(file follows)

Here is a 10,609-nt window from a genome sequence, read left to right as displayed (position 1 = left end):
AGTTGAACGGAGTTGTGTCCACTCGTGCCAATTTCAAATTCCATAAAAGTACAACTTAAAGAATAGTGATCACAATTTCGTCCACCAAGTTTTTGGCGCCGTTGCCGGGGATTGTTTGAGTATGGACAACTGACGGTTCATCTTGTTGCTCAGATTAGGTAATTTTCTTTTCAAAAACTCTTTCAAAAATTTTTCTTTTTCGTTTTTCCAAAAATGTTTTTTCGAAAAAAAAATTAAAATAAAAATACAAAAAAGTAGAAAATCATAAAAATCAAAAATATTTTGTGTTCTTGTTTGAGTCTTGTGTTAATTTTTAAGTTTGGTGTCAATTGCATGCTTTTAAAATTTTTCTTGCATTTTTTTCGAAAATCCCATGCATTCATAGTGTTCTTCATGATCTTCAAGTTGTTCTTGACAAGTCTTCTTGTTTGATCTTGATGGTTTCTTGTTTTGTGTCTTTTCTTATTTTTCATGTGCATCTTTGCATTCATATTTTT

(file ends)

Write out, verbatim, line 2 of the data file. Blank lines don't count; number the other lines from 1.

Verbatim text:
AGTTGAACGGAGTTGTGTCCACTCGTGCCAATTTCAAATTCCATAAAAGTACAACTTAAAGAATAGTGATCACAATTTCGTCCACCAAGTTTTTGGCGCCGTTGCCGGGGATTGTTTGAGTATGGACAACTGACGGTTCATCTTGTTGCTCAGATTAGGTAATTTTCTTTTCAAAAACTCTTTCAAAAATTTTTCTTTTTCGTTTTTCCAAAAATGTTTTTTCGAAAAAAAAATTAAAATAAAAATACAAAAAAGTAGAAAATCATAAAAATCAAAAATATTTTGTGTTCTTGTTTGAGTCTTGTGTTAATTTTTAAGTTTGGTGTCAATTGCATGCTTTTAAAATTTTTCTTGCATTTTTTTCGAAAATCCCATGCATTCATAGTGTTCTTCATGATCTTCAAGTTGTTCTTGACAAGTCTTCTTGTTTGATCTTGATGGTTTCTTGTTTTGTGTCTTTTCTTATTTTTCATGTGCATCTTTGCATTCATATTTTT